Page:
Alison O’Daniel and "The Tuba Thieves"
The sound of a musical instrument can be hard to describe, but words like dark, pillowy, vibrant, buoyant, and full of presence collectively provide a vivid description of the mighty tuba, the almost incidental title of Alison O’Daniel’s film The Tuba Thieves. The video artist first heard of a curious spate of tuba thefts taking place at various Southern California high schools in 2011; and while news reports focused on thieves and their motivation, O’Daniel wanted to know more about the effects on the sounds and students: “I had just finished my grad school thesis… with a cast and crew across the Deaf spectrum, and I identify as d/Deaf/Hard of Hearing. I was feeling sensitive to different people’s perception of sound and the ways that acknowledging varied embodied experiences invites a broader, more creative vision of language-bred misunderstanding and the necessary creativity that occurs when we figure out ways to access information or space.”
Just as empty spaces can inform a canvas, she employed both silence and sound to heighten the experience, referencing John Cage’s “4’33” where a pianist sat at a piano for almost five minutes without touching a key, nods to Prince’s 1984 concert for the deaf, as well as the Deaf Club, a social venue for the deaf that presented punk shows. Providing musicians with associations in which to portray musical compositions, she revisited rhythm as signposts for stories, performances, sculptures, and installs over a period of 11 years, culminating in the film’s premiere at Sundance—all with the hope that other filmmakers are guided by accessibility, new ways of thinking and not the desperate dollar.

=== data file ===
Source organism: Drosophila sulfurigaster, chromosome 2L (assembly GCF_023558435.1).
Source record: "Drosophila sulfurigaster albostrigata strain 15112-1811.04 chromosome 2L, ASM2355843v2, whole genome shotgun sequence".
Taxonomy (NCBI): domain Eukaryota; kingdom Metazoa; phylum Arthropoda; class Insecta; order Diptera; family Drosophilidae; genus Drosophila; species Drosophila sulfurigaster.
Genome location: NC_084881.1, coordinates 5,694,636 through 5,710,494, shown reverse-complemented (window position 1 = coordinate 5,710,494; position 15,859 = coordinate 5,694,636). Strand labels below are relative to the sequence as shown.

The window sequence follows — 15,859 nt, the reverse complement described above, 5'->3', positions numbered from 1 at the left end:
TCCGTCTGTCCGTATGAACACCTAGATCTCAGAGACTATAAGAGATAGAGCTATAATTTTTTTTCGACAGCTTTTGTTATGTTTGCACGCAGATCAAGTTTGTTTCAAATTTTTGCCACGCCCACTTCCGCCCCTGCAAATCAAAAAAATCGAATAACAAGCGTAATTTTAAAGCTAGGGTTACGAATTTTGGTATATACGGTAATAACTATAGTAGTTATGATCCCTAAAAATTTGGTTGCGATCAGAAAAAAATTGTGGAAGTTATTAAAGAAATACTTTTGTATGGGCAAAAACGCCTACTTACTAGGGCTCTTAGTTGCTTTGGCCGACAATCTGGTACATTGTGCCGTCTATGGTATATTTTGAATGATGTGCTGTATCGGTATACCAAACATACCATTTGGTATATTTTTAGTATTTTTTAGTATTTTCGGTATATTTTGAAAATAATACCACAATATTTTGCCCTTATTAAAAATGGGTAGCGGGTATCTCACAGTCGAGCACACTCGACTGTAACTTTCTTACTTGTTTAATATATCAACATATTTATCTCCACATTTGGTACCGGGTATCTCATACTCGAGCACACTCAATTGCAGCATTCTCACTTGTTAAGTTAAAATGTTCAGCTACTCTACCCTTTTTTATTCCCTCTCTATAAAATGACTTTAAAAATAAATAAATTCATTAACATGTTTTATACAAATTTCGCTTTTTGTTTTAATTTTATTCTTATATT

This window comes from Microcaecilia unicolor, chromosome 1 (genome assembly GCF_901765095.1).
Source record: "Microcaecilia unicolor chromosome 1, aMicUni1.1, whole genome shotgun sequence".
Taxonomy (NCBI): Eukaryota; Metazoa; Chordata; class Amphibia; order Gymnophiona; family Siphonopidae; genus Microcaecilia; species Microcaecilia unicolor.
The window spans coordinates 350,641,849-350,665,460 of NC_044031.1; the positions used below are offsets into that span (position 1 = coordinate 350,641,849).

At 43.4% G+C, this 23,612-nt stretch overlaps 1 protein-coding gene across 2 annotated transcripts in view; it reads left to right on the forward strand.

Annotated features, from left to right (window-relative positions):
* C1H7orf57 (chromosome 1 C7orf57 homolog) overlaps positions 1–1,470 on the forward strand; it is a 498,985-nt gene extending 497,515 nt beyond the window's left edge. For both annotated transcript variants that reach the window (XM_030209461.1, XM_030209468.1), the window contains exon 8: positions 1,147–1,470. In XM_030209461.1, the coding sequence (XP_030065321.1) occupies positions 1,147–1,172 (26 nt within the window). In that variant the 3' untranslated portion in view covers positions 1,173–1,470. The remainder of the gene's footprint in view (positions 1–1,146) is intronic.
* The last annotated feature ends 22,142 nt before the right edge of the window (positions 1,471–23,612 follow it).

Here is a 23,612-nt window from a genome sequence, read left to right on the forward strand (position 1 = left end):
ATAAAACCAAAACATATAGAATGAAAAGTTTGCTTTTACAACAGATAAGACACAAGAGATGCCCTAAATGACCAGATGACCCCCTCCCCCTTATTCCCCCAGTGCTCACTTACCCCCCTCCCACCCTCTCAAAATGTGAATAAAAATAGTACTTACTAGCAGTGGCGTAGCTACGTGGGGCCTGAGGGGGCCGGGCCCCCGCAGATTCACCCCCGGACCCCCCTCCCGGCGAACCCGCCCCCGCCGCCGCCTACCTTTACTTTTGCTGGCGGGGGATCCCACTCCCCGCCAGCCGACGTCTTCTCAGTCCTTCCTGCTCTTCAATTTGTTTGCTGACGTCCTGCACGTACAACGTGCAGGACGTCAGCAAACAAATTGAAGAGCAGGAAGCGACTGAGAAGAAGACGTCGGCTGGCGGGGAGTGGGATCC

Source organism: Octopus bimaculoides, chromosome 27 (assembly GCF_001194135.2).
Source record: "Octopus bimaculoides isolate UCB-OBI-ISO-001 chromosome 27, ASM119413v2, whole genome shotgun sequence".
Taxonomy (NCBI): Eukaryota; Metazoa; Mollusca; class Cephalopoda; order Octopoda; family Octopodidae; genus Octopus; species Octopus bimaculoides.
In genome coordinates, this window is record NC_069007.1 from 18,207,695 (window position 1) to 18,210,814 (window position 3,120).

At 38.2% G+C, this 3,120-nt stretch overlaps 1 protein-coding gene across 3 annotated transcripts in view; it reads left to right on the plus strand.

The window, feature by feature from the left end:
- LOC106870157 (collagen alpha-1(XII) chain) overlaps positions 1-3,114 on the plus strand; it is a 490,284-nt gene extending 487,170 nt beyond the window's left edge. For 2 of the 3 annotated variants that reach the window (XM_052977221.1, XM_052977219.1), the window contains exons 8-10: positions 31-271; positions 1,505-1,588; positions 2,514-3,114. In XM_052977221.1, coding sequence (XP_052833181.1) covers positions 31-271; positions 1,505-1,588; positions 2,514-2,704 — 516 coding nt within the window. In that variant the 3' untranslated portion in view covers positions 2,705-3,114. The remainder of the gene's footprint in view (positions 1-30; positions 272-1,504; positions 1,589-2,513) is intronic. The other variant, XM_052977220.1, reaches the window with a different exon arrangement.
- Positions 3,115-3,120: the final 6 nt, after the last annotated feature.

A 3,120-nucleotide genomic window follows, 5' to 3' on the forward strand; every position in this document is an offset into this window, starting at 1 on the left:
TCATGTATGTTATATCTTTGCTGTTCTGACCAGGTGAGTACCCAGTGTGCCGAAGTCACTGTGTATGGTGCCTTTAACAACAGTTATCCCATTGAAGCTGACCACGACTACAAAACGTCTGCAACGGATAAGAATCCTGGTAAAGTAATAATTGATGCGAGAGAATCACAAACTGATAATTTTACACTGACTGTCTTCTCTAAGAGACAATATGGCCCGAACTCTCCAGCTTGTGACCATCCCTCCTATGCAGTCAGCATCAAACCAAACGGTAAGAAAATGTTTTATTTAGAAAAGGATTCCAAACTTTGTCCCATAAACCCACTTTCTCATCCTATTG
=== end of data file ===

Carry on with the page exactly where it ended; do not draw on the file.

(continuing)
Guiding inclusivity as an academic, Alison O’Daniel is the Associate Professor of the Film Program at the California College of the Arts, which itself is undergoing a comprehensive, all-embracing campus expansion with an enviable, open architecture, designed with flexible spaces to adapt as creative processes develop. Double-Ground, as it's called, comprises a lower park-like level composed of studios and labs that welcome shared spaces and open onto communal maker yards, intended to welcome maximum flexibility, where painters, writers, sculptors, industrial designers, and yes, filmmakers can pool ideas and collaborate. The icing on this layer cake of creativity are the plazas and terraces next door to the main building. Oh, and the new red-on-white window-pane plaid residences uplift into the San Francisco landscape. The Tuba Thieves is now traveling to various film festivals while the CCA welcomes its exciting expansion. —Gwynned Vitello